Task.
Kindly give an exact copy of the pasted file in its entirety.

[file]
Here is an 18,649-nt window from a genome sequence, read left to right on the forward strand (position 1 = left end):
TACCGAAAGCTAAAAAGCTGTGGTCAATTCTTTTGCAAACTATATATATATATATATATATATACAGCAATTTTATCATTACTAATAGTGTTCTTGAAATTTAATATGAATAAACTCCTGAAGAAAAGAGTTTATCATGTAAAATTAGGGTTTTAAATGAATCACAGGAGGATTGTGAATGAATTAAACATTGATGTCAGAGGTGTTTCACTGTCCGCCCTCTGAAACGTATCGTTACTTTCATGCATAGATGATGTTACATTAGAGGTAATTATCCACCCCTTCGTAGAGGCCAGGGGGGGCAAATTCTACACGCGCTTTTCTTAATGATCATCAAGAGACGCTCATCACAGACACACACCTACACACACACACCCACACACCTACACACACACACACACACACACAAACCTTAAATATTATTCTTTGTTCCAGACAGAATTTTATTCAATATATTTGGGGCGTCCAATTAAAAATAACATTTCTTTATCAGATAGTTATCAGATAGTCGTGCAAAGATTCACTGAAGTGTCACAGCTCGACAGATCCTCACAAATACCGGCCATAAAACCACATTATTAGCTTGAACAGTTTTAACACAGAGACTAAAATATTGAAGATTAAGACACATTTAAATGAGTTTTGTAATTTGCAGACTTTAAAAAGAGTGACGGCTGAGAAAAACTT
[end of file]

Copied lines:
Here is an 18,649-nt window from a genome sequence, read left to right on the forward strand (position 1 = left end):
TACCGAAAGCTAAAAAGCTGTGGTCAATTCTTTTGCAAACTATATATATATATATATATATATACAGCAATTTTATCATTACTAATAGTGTTCTTGAAATTTAATATGAATAAACTCCTGAAGAAAAGAGTTTATCATGTAAAATTAGGGTTTTAAATGAATCACAGGAGGATTGTGAATGAATTAAACATTGATGTCAGAGGTGTTTCACTGTCCGCCCTCTGAAACGTATCGTTACTTTCATGCATAGATGATGTTACATTAGAGGTAATTATCCACCCCTTCGTAGAGGCCAGGGGGGGCAAATTCTACACGCGCTTTTCTTAATGATCATCAAGAGACGCTCATCACAGACACACACCTACACACACACACCCACACACCTACACACACACACACACACACACAAACCTTAAATATTATTCTTTGTTCCAGACAGAATTTTATTCAATATATTTGGGGCGTCCAATTAAAAATAACATTTCTTTATCAGATAGTTATCAGATAGTCGTGCAAAGATTCACTGAAGTGTCACAGCTCGACAGATCCTCACAAATACCGGCCATAAAACCACATTATTAGCTTGAACAGTTTTAACACAGAGACTAAAATATTGAAGATTAAGACACATTTAAATGAGTTTTGTAATTTGCAGACTTTAAAAAGAGTGACGGCTGAGAAAAACTT